In August, in this House, when I drew the attention of honourable members to the murmurs of concern in ASEAN, the Minister was very reassuring, and he continues to be. Some of his remarks in that debate could have had unfortunate effects. It makes no sense he said then, to continue to isolate and punish Vietnam. We are left to speculate about the target of those remarks. He quoted the Foreign Minister of Thailand, Mr Siddhi, as supporting the visit to Hanoi. The Premier of China thought so highly of the Foreign Minister's work that he invoked, according to the Minister, a divine blessing. 'I hope the Lord will bless you', said the Premier.

With all this good will attending the mission, one is entitled to ask in the light of recent events: What has gone wrong? There are those who say that the origin of the dissatisfaction goes back to the outcome of the Hanoi discussions. It appears that the Vietnamese Foreign Minister was minded not to press for economic aid, but he let it be known that the support and sympathy of the Australian people for Vietnam was even more important. This Australia-Vietnam consensus which emerged from the meeting in Hanoi could help explain certain ASEAN misgivings. Does it also reveal the real reason why the Foreign Minister decided not to co-sponsor the United Nations resolution? Certainly Mr Siddhi whose support was so quotable last August, is not so useful now. He is reported now in the Australian Press as saying that the Foreign Minister, in changing Australia's stand, has deeply hurt ASEAN. He said:

We have to consider what has happened and adjust to Australia-if you don't want us as a true friend, we will have to consider that.

He also complained that the Foreign Minister, who had talks with the Vietnamese Foreign Minister 'seemed to ignore ASEAN'. 'I am very disappointed in Mr Hayden' , he said. The statement by the Thai Foreign Minister, which the Prime Minister dismissed in his statements over the weekend has now been followed by the postponement of the ASEAN forum meeting. The voice of Singapore's Foreign Minister, who made a very strong statement, has added to the concern. This morning the Foreign Minister in effect said: ''So what? They gave the Fraser Government a bad time''. They will give us a bad time. I point out to the House that the Fraser Government conducted a firm debate on all issues, but no differences were allowed to disturb the fundamental support ASEAN received on basic security issues. We must not forget that the Vietnamese occupation of Kampuchea basically affects the security of South East Asia. The fact is that the public loss of confidence in ASEAN about Australia's security posture is without precedent. The Prime Minister will serve the Government's and Australia' s interest well if he takes cognisance of that fact.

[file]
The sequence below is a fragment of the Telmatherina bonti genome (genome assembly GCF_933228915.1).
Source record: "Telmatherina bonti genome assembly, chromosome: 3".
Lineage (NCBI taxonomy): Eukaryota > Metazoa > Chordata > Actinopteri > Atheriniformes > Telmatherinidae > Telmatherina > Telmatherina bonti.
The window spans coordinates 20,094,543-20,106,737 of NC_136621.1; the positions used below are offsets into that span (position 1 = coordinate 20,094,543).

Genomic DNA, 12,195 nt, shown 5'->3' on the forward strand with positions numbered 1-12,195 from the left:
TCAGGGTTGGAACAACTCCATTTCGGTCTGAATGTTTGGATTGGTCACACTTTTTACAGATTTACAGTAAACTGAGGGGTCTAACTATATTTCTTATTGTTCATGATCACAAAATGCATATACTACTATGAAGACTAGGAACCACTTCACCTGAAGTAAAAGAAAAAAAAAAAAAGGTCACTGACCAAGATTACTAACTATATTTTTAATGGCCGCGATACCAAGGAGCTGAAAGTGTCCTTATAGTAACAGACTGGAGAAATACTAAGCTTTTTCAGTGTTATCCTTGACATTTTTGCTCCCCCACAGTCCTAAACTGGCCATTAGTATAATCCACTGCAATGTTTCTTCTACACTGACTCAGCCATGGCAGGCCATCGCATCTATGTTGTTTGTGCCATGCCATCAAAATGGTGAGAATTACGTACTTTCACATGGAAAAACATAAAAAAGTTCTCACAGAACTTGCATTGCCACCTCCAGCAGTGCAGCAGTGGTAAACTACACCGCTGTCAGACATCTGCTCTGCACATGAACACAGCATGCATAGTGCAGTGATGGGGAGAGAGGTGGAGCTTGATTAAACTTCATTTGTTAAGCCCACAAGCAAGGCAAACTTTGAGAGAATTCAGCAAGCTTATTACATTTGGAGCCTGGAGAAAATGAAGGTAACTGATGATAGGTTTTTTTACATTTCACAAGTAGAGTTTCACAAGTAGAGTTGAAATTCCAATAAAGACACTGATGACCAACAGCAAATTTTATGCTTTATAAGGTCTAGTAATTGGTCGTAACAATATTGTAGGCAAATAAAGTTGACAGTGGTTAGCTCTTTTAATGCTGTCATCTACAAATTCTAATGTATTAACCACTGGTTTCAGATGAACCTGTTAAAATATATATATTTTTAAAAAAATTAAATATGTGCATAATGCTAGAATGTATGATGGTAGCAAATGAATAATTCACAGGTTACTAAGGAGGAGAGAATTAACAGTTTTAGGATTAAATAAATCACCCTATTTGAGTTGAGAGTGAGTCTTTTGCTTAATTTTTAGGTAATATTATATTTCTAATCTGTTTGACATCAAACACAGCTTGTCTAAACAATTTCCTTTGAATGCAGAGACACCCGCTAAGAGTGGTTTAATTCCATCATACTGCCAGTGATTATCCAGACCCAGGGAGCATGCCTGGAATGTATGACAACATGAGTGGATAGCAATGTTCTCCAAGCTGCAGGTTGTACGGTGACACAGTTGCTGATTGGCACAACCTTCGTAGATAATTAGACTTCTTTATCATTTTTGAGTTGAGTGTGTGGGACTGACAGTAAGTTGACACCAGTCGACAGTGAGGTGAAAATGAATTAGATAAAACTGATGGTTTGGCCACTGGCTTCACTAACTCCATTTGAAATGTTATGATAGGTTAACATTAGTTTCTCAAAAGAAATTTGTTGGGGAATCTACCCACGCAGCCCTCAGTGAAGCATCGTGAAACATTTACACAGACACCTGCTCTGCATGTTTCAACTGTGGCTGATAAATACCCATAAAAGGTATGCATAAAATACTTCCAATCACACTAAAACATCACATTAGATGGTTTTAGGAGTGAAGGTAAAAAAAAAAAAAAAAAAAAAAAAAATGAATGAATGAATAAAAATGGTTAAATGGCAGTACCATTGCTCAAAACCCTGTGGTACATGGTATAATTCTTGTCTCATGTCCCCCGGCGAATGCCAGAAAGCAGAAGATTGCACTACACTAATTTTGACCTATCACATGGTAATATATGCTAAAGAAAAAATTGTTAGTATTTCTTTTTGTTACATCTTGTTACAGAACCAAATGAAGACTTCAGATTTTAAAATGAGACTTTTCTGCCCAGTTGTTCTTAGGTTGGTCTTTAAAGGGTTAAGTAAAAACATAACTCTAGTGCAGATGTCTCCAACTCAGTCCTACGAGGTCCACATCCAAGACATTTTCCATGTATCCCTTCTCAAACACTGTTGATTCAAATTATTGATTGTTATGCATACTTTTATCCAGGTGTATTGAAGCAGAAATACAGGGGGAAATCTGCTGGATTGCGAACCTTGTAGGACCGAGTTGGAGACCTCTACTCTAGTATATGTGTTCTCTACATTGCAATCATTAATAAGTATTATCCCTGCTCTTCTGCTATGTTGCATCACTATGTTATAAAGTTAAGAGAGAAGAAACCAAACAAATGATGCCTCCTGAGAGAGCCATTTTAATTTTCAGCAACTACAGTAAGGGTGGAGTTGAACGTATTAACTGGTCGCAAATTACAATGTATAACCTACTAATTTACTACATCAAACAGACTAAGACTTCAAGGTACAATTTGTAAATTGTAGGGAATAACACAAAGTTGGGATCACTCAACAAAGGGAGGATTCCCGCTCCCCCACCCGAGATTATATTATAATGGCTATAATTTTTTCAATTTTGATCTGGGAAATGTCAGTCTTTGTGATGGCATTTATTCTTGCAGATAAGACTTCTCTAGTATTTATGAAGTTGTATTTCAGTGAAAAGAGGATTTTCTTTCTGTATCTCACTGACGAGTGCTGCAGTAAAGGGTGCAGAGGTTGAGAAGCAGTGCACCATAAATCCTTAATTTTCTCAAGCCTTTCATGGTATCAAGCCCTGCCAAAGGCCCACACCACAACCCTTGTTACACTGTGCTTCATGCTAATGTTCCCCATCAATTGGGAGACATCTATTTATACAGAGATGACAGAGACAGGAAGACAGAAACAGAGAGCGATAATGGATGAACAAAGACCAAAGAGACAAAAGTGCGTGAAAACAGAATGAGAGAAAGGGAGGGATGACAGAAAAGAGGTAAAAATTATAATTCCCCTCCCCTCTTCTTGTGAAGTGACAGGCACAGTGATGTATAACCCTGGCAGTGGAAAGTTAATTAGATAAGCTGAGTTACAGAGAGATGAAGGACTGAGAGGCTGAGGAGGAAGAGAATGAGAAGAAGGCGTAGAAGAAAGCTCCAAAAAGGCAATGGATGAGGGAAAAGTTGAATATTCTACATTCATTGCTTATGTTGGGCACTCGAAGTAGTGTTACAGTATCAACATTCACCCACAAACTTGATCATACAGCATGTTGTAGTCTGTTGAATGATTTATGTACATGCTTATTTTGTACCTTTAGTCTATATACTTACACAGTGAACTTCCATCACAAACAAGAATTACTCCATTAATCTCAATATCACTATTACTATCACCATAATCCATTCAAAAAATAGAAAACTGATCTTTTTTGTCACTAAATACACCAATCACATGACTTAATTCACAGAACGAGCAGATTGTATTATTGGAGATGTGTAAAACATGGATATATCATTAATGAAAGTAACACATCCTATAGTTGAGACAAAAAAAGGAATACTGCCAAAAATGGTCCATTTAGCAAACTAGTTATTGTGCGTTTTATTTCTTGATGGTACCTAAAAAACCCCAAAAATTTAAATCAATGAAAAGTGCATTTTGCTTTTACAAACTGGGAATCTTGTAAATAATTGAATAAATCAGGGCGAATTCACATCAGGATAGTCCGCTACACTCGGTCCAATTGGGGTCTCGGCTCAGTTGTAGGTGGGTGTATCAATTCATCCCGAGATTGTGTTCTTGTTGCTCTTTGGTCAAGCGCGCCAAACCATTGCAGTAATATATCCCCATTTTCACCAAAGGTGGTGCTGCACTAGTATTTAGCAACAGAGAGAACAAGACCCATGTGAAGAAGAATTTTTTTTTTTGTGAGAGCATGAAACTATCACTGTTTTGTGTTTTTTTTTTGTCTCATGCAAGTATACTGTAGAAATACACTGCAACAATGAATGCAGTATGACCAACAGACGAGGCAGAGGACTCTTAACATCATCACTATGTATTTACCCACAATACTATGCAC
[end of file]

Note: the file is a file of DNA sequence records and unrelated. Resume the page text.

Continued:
Thus we are faced with a serious diplomatic problem. Let us look more closely at Vietnam's canditure for conciliation. It has the fourth largest army in the world; it is backed by massive Soviet aid; it has a defence treaty with the Soviet Union, which has access to a major naval facility and airfields; it is run by a small pro-Soviet clique, of which one of the great strongmen is Le Duan , the Secretary General; and it insists on dominating Cambodia and Laos. On this point it should be noted that there are 40,000 Vietnamese troops occupying Laos. If the Vietnamese have a policy of being willing to respect the sovereignty of their neighbours, Laos would be a good place to start. It becomes a poor argument for the Vietnamese to pretend that their occupation of Kampuchea is entirely governed by the presence of Pol Pot forces.

Mr Deputy Speaker, we ought to examine proposals for negotiations on their own merit against a background of realism. We must now seriously ask: What are the prospects for a fruitful outcome? At present they appear non-existent. If this is so, it is foolish to give a contrary impression. The best opinion seems to be that Hanoi is not at present seeking a formula for settlement. The diplomacy which has produced uncertainty about Australia as a reliable friend and ally, which has created unprecedented tensions with ASEAN over security issues, is the brainchild of this Government. The Foreign Minister has identified himself in a very special way with this dangerous and ill-thought through project.

Mr DEPUTY SPEAKER (Hon. Les Johnson) —Order! The honourable member's time has expired.